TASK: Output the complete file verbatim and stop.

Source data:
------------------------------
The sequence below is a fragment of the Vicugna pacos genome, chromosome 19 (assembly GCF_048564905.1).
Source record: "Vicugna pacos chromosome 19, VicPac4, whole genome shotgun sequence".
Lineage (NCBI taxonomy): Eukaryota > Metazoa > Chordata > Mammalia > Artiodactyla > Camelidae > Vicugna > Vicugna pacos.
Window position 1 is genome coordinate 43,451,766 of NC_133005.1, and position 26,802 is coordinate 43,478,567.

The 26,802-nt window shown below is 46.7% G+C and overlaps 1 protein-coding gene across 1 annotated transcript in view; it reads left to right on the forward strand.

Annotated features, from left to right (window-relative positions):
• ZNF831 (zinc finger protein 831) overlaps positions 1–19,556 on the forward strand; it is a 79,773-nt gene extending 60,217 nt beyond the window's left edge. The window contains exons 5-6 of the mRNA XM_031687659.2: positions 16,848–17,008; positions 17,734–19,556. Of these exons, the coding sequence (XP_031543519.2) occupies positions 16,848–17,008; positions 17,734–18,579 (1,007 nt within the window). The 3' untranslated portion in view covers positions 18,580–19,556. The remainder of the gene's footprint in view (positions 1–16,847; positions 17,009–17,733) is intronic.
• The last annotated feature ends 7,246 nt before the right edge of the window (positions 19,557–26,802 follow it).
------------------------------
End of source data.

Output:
The sequence below is a fragment of the Vicugna pacos genome, chromosome 19 (assembly GCF_048564905.1).
Source record: "Vicugna pacos chromosome 19, VicPac4, whole genome shotgun sequence".
Lineage (NCBI taxonomy): Eukaryota > Metazoa > Chordata > Mammalia > Artiodactyla > Camelidae > Vicugna > Vicugna pacos.
Window position 1 is genome coordinate 43,451,766 of NC_133005.1, and position 26,802 is coordinate 43,478,567.

The 26,802-nt window shown below is 46.7% G+C and overlaps 1 protein-coding gene across 1 annotated transcript in view; it reads left to right on the forward strand.

Annotated features, from left to right (window-relative positions):
• ZNF831 (zinc finger protein 831) overlaps positions 1–19,556 on the forward strand; it is a 79,773-nt gene extending 60,217 nt beyond the window's left edge. The window contains exons 5-6 of the mRNA XM_031687659.2: positions 16,848–17,008; positions 17,734–19,556. Of these exons, the coding sequence (XP_031543519.2) occupies positions 16,848–17,008; positions 17,734–18,579 (1,007 nt within the window). The 3' untranslated portion in view covers positions 18,580–19,556. The remainder of the gene's footprint in view (positions 1–16,847; positions 17,009–17,733) is intronic.
• The last annotated feature ends 7,246 nt before the right edge of the window (positions 19,557–26,802 follow it).